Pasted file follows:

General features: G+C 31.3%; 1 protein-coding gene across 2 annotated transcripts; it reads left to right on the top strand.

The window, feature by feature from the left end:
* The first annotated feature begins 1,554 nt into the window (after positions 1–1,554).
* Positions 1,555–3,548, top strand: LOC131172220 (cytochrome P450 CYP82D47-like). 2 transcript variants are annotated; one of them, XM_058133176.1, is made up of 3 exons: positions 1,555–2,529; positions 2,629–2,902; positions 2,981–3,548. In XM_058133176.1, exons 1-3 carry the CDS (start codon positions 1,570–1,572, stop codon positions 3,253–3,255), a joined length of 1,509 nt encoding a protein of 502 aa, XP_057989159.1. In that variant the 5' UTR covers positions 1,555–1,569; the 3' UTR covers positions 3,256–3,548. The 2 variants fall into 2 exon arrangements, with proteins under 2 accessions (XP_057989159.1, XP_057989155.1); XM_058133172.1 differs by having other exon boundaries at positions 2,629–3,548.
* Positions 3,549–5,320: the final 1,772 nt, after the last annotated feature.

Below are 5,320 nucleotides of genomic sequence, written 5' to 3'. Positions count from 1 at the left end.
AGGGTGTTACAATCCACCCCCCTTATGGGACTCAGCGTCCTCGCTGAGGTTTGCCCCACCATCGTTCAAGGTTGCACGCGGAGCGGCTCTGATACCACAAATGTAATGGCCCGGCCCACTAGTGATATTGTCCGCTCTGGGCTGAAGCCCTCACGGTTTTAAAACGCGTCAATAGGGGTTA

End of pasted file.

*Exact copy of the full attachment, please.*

General features: G+C 31.3%; 1 protein-coding gene across 2 annotated transcripts; it reads left to right on the top strand.

The window, feature by feature from the left end:
* The first annotated feature begins 1,554 nt into the window (after positions 1–1,554).
* Positions 1,555–3,548, top strand: LOC131172220 (cytochrome P450 CYP82D47-like). 2 transcript variants are annotated; one of them, XM_058133176.1, is made up of 3 exons: positions 1,555–2,529; positions 2,629–2,902; positions 2,981–3,548. In XM_058133176.1, exons 1-3 carry the CDS (start codon positions 1,570–1,572, stop codon positions 3,253–3,255), a joined length of 1,509 nt encoding a protein of 502 aa, XP_057989159.1. In that variant the 5' UTR covers positions 1,555–1,569; the 3' UTR covers positions 3,256–3,548. The 2 variants fall into 2 exon arrangements, with proteins under 2 accessions (XP_057989159.1, XP_057989155.1); XM_058133172.1 differs by having other exon boundaries at positions 2,629–3,548.
* Positions 3,549–5,320: the final 1,772 nt, after the last annotated feature.

Below are 5,320 nucleotides of genomic sequence, written 5' to 3'. Positions count from 1 at the left end.
AGGGTGTTACAATCCACCCCCCTTATGGGACTCAGCGTCCTCGCTGAGGTTTGCCCCACCATCGTTCAAGGTTGCACGCGGAGCGGCTCTGATACCACAAATGTAATGGCCCGGCCCACTAGTGATATTGTCCGCTCTGGGCTGAAGCCCTCACGGTTTTAAAACGCGTCAATAGGGGTTA